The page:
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After a series of failed privatisation attempts, the Romanian government is hoping for success with one of the country’s electric company.
Faced with a pressing need for cash, Romania's government has announced plans to sell 13.5 per cent stake in the electricity distributor Electrica Muntenia Sud, EMS, to its owner, Italy’s Enel by the end of the year.
Bucharest hopes to raise around 377 million euros from the sale.
“Part of the money obtained will be used to fund investments and the upgrades needed in the electricity sector. Furthermore, some money will also go, indirectly, to the state budget,” said Finance Minister Florin Georgescu.
The Romanian government currently holds 23.57 per cent stake in Electrica Muntenia Sud, while the investment fund Fondul Proprietatea owns 12 percent of the energy company.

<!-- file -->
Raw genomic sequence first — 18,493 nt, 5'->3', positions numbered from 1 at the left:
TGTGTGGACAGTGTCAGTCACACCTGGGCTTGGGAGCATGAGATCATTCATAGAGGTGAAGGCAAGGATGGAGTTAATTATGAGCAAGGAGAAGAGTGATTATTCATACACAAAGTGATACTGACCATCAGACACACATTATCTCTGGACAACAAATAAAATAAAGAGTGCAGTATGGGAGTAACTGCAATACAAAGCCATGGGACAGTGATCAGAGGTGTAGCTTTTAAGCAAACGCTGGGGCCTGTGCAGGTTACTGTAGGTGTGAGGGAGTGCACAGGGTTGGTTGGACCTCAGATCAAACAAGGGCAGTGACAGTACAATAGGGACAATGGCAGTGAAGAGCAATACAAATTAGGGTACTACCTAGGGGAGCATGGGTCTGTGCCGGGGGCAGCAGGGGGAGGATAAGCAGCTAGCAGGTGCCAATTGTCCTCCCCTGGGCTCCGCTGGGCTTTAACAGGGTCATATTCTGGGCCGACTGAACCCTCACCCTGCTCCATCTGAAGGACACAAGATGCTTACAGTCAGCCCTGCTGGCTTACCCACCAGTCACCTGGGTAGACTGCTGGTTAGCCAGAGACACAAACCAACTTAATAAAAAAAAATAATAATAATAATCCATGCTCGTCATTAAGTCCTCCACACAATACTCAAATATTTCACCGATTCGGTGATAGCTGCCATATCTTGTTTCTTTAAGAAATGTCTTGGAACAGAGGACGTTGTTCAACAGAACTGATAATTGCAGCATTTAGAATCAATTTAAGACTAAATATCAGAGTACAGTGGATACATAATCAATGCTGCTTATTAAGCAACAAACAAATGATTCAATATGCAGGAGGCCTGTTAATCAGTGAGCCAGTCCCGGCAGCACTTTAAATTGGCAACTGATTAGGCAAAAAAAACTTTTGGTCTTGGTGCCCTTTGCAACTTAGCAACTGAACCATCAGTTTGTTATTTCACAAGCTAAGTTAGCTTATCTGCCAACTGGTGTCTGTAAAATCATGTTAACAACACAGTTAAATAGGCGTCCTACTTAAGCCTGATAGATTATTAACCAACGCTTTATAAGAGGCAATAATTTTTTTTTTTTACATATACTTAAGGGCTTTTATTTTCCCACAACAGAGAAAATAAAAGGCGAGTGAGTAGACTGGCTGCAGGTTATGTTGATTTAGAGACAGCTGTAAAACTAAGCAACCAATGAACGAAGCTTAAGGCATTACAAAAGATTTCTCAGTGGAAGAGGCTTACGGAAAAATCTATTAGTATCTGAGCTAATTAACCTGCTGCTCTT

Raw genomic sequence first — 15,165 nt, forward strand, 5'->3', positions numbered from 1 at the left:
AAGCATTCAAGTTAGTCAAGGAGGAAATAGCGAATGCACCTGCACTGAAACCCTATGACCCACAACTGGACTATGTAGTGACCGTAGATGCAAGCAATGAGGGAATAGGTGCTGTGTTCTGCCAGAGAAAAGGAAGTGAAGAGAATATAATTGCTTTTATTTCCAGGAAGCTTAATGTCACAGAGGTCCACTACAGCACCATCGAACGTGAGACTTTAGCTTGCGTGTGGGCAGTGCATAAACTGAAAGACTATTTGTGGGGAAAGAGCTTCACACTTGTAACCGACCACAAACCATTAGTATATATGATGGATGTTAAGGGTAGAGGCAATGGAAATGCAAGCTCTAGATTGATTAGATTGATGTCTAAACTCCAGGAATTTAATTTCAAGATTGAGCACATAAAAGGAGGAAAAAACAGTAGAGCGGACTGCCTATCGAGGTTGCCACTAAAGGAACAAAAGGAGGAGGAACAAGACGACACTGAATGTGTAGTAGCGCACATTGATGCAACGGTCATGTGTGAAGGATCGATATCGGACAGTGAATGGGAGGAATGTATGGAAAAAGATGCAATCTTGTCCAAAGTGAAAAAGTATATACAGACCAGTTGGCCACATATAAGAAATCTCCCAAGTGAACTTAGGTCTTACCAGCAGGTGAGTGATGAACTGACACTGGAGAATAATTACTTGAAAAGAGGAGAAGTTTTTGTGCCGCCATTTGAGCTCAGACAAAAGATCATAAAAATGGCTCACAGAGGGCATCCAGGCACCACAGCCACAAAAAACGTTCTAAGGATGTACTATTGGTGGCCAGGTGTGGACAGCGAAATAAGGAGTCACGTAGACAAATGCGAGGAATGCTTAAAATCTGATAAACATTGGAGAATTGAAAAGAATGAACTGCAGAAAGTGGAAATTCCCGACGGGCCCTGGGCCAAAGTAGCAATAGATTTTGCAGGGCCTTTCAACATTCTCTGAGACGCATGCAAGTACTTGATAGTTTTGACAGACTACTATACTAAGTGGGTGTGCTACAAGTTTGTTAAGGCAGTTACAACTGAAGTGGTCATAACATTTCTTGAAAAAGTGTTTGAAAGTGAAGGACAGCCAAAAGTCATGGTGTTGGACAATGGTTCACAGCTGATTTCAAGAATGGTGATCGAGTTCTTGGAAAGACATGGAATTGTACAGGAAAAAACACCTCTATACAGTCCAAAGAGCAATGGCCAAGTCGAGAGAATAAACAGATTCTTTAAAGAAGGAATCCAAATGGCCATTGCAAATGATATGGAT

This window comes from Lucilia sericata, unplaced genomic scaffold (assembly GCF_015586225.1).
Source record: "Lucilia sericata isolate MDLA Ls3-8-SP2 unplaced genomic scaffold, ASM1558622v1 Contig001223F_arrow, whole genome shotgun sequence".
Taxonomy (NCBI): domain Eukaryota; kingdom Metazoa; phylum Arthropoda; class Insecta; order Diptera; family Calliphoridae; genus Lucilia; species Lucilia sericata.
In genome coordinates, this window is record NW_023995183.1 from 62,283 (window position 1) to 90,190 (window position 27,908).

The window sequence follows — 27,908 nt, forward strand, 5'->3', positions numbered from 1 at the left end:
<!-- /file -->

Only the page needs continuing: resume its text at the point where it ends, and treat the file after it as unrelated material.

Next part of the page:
Earlier this week the cabinet approved the sale, which is part of a broader government drive to sell minority and majority stakes in energy companies under the terms of a 20-billion-euros bailout loan led by the International Monetary Fund, IMF.
Romania is largely dependent on foreign borrowing to finance its investment plans. Last year Bucharest failed to sell a minority stake in the oil company Petrom on the stock exchange.
Furthermore, it is late with selling the natural gas producer Romgaz, or the stake in national carrier Tarom.
In addition, the Economy Ministry also plans to finish selling minority stakes in the utilities companies Transgaz and Transelectrica.
Electrica Muntenia Sud was acquired by Italy's Enel five years ago in a deal valued at 820 million euros.
Other major European utility companies with assets in Romania include CEZ, EON and Gaz de France.
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